The Indiana Court of Appeals ruled that a federal statute provides the authority for a bank that survives after a merger to enforce the promissory note and mortgage established by a predecessor bank.
In CFS, LLC and Charles Blackwelder v. Bank of America, Successor in Interest to LaSalle Bank Midwest National Association, No. 29A02-1105-MF-436, the Indiana Court of Appeals affirmed a ruling by Hamilton Circuit Judge Paul Felix that granted summary judgment in favor of Bank of America.
The case involves a promissory note and construction mortgage that CFS obtained in June 2007 in exchange for a $982,500 loan from LaSalle Bank Midwest National Association. Christopher Blackwelder executed a personal guaranty of the debt, but in August 2004 Bank of America – which had merged with and was a successor-in-interest to LaSalle – filed a mortgage foreclosure complaint alleging the loan was in default. CFS admitted to the debt but asserted it didn’t have any knowledge of the merger or Bank of America’s role as successor and right to collect the balance.
Bank of America moved for summary judgment on grounds that it had merged and had the authority to collect the debt or foreclose, and after a December 2010 hearing the trial judge took the matter under advisement. He initially declined summary judgment after the bank couldn’t provide any caselaw authority proving a successor-in-interest is sufficient to prove ownership, but he later granted summary judgment when Bank of America filed a motion to correct error that cited a federal statute providing that authority.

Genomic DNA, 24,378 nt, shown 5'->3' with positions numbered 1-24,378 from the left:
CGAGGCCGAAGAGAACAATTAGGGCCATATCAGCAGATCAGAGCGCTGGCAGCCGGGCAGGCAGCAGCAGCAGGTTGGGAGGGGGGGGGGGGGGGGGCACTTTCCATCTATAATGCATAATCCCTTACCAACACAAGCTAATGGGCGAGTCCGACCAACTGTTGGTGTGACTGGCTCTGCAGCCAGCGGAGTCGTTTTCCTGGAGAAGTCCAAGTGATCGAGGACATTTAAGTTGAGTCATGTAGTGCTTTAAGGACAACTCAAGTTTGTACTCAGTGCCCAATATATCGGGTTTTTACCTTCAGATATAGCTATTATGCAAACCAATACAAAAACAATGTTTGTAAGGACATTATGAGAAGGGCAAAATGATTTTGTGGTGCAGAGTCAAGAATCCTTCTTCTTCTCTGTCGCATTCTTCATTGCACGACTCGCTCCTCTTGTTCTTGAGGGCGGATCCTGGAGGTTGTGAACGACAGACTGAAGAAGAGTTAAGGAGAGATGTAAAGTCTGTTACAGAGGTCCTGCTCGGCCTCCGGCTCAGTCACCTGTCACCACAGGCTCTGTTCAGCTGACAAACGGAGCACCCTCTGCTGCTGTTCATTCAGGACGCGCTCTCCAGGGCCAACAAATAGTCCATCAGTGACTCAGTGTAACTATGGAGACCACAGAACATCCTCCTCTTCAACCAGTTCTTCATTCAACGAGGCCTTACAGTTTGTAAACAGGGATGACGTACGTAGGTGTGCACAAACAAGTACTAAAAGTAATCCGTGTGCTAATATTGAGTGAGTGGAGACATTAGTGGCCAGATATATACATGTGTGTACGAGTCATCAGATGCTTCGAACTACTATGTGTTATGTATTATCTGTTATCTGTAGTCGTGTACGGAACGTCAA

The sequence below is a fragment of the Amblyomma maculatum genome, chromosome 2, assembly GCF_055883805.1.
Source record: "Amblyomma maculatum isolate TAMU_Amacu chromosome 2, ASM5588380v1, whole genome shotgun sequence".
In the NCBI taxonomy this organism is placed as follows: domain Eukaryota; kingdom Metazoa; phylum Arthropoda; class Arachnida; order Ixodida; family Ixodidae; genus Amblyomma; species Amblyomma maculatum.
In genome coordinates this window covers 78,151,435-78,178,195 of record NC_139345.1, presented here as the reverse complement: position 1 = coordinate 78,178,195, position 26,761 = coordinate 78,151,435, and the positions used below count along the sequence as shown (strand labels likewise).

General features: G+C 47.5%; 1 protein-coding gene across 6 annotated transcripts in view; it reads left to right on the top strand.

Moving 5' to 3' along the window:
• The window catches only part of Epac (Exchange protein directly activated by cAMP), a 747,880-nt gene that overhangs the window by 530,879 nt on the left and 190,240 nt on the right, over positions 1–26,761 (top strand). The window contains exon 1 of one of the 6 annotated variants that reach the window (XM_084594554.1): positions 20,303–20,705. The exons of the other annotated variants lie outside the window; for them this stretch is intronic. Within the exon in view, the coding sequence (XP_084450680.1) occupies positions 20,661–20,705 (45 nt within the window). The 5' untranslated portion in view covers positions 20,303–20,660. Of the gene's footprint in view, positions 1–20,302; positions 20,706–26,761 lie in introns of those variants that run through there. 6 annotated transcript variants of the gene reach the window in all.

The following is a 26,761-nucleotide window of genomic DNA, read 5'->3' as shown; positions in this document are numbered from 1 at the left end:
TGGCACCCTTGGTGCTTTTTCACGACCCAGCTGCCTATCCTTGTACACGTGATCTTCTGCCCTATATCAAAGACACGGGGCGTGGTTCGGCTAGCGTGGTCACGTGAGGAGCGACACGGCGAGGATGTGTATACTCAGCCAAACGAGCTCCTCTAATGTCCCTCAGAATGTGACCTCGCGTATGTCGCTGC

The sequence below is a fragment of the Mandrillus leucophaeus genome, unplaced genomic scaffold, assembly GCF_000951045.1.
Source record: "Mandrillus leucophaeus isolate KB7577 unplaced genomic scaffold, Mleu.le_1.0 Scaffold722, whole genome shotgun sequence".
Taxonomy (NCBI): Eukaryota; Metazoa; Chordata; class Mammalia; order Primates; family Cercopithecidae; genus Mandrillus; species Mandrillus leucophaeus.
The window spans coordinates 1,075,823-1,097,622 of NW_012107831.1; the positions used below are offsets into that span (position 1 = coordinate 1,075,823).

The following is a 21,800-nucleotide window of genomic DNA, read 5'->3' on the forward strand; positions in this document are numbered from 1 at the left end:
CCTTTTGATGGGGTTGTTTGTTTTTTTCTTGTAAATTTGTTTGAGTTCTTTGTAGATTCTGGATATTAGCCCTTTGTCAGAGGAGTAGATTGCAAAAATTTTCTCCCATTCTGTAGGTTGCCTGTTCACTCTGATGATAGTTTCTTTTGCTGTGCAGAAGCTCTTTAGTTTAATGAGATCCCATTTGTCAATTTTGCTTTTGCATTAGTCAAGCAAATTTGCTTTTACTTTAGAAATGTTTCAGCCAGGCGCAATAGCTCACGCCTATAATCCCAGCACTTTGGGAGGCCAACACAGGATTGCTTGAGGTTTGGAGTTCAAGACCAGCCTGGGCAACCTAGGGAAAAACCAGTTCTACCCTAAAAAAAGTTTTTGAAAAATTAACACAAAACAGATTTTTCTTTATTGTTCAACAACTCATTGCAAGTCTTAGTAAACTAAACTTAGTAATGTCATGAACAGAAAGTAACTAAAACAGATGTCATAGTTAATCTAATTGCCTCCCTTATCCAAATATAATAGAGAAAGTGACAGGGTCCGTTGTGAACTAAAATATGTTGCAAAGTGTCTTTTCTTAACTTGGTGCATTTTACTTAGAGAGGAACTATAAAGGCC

The bank cited 12 U.S.C. § 215a(e) that outlines the corporate existence of each merging bank and how all rights, franchises and interests of the individual merging banks are transferred to the successor merged bank without any deed or other transfer being needed.
Although the bank referenced a copy of the merger certificate and no factual dispute existed that a merger had occurred, Bank of America didn’t include a copy of that merger certificate. The trial court granted its judgment of foreclosure and decree of sale in the bank’s favor in April 2011. Appealing, CFS alleged the trial court granted summary judgment only after improperly considering “new evidence” about that federal statute.
The Court of Appeals ruled that Bank of America didn’t have to attach a copy of the merger when there was no factual dispute it had happened, and that the federal statute wasn’t “new evidence” presented to the trial court. The appellate panel found that no genuine issue of material fact existed about the merger and that summary judgment was properly granted to Bank of America.